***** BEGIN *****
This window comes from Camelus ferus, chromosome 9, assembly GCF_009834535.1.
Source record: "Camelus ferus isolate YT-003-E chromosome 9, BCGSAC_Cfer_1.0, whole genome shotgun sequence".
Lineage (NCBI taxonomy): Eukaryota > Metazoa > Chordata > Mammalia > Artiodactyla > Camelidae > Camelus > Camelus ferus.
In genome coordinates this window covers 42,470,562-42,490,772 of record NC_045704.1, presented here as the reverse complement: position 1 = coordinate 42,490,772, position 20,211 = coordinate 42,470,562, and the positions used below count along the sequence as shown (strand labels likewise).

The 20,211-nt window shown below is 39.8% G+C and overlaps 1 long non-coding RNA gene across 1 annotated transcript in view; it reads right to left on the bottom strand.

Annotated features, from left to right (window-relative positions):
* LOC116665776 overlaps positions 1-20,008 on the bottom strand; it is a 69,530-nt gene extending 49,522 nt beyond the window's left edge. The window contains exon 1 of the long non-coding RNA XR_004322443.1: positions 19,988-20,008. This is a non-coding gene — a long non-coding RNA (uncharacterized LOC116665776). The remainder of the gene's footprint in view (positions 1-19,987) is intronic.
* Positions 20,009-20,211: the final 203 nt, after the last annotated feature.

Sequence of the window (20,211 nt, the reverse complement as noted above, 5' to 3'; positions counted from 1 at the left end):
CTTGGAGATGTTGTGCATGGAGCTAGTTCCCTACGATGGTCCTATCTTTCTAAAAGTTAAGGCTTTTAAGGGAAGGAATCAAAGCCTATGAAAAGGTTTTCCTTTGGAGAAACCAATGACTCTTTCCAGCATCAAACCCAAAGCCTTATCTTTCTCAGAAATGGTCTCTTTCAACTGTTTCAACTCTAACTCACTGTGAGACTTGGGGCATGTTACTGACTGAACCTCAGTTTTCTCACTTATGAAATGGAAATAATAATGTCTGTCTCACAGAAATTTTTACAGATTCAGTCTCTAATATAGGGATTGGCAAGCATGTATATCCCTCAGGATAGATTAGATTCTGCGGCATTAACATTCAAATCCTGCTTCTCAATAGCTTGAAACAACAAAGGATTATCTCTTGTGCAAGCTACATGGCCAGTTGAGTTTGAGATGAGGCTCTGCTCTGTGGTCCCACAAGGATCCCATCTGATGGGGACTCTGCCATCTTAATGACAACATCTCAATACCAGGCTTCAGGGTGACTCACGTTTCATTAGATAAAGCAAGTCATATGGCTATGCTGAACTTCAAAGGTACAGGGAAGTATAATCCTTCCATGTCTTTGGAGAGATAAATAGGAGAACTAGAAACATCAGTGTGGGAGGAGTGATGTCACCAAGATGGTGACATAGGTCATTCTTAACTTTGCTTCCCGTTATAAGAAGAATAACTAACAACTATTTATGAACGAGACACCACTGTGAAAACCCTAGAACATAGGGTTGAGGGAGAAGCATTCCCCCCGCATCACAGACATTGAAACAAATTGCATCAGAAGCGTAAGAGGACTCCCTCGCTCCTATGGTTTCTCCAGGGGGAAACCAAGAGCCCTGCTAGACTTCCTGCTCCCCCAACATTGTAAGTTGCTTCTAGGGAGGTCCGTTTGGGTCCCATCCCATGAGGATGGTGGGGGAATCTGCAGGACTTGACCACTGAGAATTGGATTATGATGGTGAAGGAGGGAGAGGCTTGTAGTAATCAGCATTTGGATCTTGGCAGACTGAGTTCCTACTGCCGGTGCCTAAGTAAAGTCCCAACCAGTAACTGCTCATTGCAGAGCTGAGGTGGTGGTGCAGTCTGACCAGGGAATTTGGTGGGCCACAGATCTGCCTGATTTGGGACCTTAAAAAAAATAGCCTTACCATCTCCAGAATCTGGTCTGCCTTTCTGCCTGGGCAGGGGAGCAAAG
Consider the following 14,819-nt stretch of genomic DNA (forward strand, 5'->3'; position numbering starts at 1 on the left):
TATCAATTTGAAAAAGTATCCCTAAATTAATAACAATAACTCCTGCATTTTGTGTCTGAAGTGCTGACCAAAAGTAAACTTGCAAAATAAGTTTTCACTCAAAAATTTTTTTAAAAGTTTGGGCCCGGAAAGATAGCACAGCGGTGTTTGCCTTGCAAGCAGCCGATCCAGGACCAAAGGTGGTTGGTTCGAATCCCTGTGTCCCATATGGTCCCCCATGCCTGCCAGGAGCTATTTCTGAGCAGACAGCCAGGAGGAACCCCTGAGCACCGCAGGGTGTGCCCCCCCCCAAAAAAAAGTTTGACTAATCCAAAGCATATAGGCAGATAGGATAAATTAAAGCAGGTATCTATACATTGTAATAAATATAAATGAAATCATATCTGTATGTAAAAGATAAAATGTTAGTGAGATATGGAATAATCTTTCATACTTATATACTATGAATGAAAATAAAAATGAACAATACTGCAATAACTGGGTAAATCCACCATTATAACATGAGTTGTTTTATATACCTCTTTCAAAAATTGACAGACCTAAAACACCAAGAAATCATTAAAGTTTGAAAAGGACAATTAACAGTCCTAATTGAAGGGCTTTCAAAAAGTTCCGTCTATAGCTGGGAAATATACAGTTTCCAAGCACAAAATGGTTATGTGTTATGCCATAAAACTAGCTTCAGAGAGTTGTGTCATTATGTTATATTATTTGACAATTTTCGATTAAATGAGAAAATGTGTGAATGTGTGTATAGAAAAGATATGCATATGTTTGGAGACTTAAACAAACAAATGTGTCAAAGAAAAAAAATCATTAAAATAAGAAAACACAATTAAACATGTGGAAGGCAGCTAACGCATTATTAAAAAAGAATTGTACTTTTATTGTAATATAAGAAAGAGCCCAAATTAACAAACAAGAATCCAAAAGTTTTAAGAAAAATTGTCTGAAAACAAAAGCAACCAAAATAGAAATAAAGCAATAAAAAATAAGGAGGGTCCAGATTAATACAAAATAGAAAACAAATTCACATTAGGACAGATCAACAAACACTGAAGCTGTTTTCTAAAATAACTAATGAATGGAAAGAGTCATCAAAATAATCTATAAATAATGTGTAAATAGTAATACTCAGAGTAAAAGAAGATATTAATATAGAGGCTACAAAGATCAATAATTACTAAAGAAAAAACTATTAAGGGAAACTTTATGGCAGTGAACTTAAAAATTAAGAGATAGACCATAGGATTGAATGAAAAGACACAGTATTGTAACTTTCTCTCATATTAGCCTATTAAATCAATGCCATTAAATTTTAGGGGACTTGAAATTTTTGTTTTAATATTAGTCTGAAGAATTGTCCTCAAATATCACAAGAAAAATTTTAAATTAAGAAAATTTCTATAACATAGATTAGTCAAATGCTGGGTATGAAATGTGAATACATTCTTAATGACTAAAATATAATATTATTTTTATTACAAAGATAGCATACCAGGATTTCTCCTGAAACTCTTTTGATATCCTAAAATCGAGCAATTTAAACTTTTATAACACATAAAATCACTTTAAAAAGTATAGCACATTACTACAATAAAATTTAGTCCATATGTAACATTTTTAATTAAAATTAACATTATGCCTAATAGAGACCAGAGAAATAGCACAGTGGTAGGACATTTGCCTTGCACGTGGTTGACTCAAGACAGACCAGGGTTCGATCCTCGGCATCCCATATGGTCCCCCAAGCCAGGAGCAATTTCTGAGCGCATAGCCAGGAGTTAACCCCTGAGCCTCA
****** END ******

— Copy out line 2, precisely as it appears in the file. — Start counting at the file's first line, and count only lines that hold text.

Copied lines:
Source record: "Camelus ferus isolate YT-003-E chromosome 9, BCGSAC_Cfer_1.0, whole genome shotgun sequence".